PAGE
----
The band’s live heritage comes through, contrasting with the electronic jiggery pokery. Anyone Out There, To The Shore, Careless Memories, Night Boat and (most satisfyingly) Tel Aviv all have hard endings (as opposed to fade outs). Despite continuing to be a live act, Duran became more radio-friendly, and fade-outs dominated their singles and albums for the next 30 years. The next album featuring four tracks in a row with hard endings, fact fans, was Medazzaland, 16 years later.

 

Friends Of Mine (which has a botched job of a fade-out) offers a different sort of youthful angst. The song has a claim to being the darkest Duran track of them all. The clue is in the seemingly joyous shout of “Georgie Davis is coming out!”  Davis was something of a cause celebre in the mid '70s in the UK. He was wrongly convicted for armed robbery in 1974, creating a massive public campaign for his release, which happened in 1976. As Simon was well aware at the time, he had been re-arrested and convicted in 1978 (for, ahem, armed robbery). The song is therefore set in the future, and in this context, takes on a very different meaning. Now we can see it as someone bemoaning their fate with people who “said they were friends of mine, I'm not taking it anymore.” It is an anticipation of a life of regret and acrimony: “It's time you were told - I think you're growing old, I'm not too late and I know I'm not taking it anymore.” The references to The Stranglers (No More Heroes) and the Beatles (Twist and Shout) reference the protagonist back to childhood and teenage years, with an apocalyptic desire to reset to zero - “Why don't they drop the bomb!” It suddenly seems less strange - and more honest - that this song was chosen by Duran as their opening song at their mid-life crisis reunion tour in 2003/4.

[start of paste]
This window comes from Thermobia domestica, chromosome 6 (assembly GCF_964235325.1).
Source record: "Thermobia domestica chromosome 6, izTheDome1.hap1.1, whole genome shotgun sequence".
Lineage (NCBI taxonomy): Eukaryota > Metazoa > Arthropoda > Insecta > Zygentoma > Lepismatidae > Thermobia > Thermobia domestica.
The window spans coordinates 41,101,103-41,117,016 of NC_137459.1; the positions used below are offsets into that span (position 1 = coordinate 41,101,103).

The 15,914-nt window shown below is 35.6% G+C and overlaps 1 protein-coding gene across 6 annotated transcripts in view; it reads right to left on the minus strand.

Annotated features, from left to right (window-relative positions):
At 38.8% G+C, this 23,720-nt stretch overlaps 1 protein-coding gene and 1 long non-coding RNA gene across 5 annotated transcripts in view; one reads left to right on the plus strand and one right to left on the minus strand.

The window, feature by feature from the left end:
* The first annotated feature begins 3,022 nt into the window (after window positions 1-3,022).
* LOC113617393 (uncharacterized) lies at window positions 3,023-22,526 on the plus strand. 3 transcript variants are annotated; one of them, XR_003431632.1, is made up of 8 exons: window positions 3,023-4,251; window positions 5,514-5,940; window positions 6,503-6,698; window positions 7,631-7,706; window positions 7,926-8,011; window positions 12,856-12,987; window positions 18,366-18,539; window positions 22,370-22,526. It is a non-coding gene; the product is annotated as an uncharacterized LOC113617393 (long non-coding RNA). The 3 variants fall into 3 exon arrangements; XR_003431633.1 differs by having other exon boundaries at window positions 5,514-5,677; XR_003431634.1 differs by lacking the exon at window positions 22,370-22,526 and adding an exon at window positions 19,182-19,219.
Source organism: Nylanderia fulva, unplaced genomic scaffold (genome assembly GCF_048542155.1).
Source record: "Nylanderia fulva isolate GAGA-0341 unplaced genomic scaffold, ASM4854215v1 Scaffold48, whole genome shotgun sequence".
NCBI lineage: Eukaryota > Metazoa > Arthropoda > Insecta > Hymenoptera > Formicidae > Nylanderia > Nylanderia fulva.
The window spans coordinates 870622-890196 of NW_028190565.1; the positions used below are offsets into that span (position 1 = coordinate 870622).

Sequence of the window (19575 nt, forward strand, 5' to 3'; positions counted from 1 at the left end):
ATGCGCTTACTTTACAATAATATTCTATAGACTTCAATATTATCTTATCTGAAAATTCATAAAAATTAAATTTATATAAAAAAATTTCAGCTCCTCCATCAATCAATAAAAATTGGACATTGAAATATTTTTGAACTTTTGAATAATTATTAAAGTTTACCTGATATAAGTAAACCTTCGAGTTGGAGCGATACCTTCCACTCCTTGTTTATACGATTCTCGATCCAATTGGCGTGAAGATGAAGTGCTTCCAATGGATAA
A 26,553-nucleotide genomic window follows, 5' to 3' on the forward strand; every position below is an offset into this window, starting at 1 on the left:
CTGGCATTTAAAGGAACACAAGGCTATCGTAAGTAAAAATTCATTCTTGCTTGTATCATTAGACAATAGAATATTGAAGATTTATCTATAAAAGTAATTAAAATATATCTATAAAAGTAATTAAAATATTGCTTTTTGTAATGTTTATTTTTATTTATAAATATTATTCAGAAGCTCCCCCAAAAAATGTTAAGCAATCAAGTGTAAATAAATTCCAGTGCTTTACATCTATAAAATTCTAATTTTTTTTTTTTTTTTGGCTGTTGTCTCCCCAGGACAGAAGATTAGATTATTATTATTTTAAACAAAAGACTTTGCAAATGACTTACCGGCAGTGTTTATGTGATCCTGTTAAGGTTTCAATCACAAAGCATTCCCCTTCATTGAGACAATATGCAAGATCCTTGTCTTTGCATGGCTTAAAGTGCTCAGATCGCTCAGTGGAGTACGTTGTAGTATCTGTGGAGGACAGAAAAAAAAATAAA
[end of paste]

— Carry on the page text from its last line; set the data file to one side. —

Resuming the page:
All of this is thrilling, dramatic and powerful, but also lacks an obviously popular edge. We can see how they saw themselves as “an art band” (John). We can hear how the songs contain “sexual tension and threat” (Simon) and are “very dark” (John again).